Can you come up with a third option for the selection besides intentional stacking the deck or obtuse snobbery?

I am willing to concede that the snobbery may be low-grade and maybe even well-intentioned, but it kind of bothers me that those who hold positions in the Convention to shape SS curriculum would be that unaware of how most Southern Baptists believe (non-Calvinist) and in light of the growing controversy over the past decade that they wouldn’t even think that someone wouldn’t notice and start becoming suspect over such a stacked writing influence.

Do you know for sure it was not “because of Calvinism” whether (a) intentional for Calvinizing or (b) a sub-conscious assumption that Calvinists are the best (elitism)?

Why the stacked board?

28 Mark August 23, 2012 at 2:11 pm

David, below are Trevin Wax’s answer from an SBCVoices interview about the advisory counsel for TGP. There seems to be two ways to take Trevin’s answer: 1. he is telling the truth or 2. he is lying.

Okay, let’s get down to the nitty-gritty. There has been some criticism leveled and suspicions have been raised about The Gospel Project because of the Advisory Council that seems to be predominantly Calvinist and includes those who are not Southern Baptist. Is “The Gospel Project” an attempt to indoctrinate Southern Baptists in “the Doctrines of Grace?”

No. When we put together the initial advisory group to give us some initial insight into the scope of topics we should cover, we invited people who were known for emphasizing the Christ-centered nature of the Scriptures. The advisory council is made up of people who think that way (and most were connected with Ed in some way).

But this “Christ-centered” emphasis is not exclusive to Reformed folks. That’s why eight of the eleven council members are Southern Baptist. The other three are Baptist, but not SBC. As far as how many are Reformed or not, I honestly do not know how many points people claim. (I just discovered recently that James MacDonald says he’s a 3.8 Calvinist!) That wasn’t a question or even a topic of conversation that came up in those initial meetings, as far as I can recall. The conversations were about how we could structure this curriculum in a way that points to Christ, not Calvinism.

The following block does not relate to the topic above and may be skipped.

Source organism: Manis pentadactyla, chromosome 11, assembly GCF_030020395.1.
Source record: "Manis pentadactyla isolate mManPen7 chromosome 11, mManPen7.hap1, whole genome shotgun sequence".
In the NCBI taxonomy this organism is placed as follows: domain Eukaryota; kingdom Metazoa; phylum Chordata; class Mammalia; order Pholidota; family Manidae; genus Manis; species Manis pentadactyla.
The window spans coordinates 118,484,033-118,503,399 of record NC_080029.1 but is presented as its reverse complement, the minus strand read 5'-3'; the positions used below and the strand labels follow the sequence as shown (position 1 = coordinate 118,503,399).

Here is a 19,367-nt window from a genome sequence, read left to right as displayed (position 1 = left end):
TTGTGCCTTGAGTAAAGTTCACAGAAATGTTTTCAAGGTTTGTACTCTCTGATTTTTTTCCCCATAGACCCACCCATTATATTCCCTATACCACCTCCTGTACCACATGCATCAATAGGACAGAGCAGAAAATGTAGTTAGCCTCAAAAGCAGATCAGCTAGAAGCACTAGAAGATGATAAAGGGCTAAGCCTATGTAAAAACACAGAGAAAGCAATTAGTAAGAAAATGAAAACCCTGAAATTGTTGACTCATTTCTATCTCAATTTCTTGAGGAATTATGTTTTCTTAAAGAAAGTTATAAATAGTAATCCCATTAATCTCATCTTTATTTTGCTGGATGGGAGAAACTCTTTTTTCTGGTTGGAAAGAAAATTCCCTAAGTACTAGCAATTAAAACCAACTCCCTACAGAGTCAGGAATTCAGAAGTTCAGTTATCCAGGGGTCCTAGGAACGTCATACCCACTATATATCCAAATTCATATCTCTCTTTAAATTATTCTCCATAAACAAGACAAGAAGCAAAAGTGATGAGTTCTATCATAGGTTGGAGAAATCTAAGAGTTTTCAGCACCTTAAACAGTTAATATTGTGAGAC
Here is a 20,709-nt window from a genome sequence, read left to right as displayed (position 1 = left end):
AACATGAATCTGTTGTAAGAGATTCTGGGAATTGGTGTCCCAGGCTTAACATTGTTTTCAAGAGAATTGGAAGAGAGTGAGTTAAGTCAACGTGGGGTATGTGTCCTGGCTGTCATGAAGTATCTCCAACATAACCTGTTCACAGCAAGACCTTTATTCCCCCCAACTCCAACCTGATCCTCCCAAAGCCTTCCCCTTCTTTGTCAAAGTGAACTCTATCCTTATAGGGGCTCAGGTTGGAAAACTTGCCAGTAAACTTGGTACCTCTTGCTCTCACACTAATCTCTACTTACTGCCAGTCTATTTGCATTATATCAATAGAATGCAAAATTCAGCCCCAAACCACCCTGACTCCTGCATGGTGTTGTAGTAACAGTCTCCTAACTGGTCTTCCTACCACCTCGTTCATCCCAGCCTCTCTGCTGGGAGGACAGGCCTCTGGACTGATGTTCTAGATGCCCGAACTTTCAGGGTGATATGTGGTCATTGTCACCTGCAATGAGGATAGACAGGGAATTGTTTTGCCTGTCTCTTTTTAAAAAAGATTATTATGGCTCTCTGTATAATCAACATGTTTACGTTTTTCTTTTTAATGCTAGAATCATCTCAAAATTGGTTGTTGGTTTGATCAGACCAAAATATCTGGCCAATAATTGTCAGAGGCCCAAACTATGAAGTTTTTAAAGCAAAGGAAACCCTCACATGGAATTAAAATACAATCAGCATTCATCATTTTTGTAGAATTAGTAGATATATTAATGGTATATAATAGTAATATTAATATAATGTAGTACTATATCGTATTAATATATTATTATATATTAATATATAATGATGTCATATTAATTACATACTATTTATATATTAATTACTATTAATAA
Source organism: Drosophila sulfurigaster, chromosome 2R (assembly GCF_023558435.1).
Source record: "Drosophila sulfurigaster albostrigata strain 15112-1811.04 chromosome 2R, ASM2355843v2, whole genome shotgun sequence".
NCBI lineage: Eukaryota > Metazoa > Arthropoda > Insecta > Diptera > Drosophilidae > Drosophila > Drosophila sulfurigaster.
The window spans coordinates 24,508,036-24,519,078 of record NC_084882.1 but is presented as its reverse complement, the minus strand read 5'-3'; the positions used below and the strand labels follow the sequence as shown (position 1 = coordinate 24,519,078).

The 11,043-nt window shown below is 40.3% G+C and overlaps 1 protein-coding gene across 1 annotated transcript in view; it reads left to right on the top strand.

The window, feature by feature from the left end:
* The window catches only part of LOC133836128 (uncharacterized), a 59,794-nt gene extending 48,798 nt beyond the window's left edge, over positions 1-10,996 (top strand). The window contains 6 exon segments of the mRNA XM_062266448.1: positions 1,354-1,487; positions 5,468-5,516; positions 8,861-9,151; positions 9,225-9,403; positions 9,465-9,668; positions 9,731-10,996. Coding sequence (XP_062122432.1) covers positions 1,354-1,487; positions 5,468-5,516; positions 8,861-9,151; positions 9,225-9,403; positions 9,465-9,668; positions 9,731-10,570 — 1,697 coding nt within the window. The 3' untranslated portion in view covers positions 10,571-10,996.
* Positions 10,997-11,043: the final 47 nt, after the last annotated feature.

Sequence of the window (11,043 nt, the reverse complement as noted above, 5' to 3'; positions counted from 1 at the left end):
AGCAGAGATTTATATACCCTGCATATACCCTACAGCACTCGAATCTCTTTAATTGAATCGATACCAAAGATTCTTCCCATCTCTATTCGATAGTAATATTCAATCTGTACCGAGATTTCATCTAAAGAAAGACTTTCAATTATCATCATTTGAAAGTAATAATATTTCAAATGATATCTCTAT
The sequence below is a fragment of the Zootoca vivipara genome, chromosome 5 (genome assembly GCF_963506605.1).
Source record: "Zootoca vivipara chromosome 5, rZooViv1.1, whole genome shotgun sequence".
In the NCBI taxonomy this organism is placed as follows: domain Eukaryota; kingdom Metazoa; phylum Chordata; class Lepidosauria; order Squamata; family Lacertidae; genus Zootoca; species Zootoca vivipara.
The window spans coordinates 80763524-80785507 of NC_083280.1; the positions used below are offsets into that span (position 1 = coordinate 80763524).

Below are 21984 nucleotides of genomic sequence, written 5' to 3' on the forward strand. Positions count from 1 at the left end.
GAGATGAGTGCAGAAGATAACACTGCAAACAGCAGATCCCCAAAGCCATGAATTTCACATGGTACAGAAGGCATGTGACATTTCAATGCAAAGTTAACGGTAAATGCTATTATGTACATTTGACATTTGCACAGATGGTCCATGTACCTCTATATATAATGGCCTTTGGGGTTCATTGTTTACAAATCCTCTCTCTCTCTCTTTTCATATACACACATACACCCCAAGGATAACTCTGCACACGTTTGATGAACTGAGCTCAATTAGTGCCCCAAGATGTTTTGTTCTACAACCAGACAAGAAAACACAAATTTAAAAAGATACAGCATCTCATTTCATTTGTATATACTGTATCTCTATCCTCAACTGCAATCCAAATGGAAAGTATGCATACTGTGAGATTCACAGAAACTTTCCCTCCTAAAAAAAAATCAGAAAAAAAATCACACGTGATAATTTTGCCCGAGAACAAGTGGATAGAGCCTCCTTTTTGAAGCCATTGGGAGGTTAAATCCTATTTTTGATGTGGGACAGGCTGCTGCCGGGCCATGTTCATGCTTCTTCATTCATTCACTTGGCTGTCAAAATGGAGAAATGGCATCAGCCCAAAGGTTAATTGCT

We think it is great that leaders like D.A. Carson, Matt Chandler, James MacDonald, and Danny Akin would take the time (without compensation) to give us their input in how to shape a curriculum. That’s a dream team for us. They gave us input and we structured the timeline around these ideas.

29 David (Not Adrian's Son) Rogers August 23, 2012 at 2:39 pm

Thanks for the citation.

He is telling the truth and he is revealing little foresight into how this would look to some.

“We invited people who were known for emphasizing the Christ-centered nature of the Scriptures”

So, he doesn’t know many non-Reformed or non-Calvinist people who are “known for emphasizing the Christ-centered nature of the Scriptures.” His rolodex doesn’t contain a spectrum of resource people?

So it seems to be sub-conscious naive elitism and lack of foresight. The dream team just turned out to have a majority Reformed and/or Calvinist-leaning perspective.

So I would say the answer is

3. He has limited foresight about what the response would likely be, and a strangely deficient knowledge of the spectrum of available theological scholarship.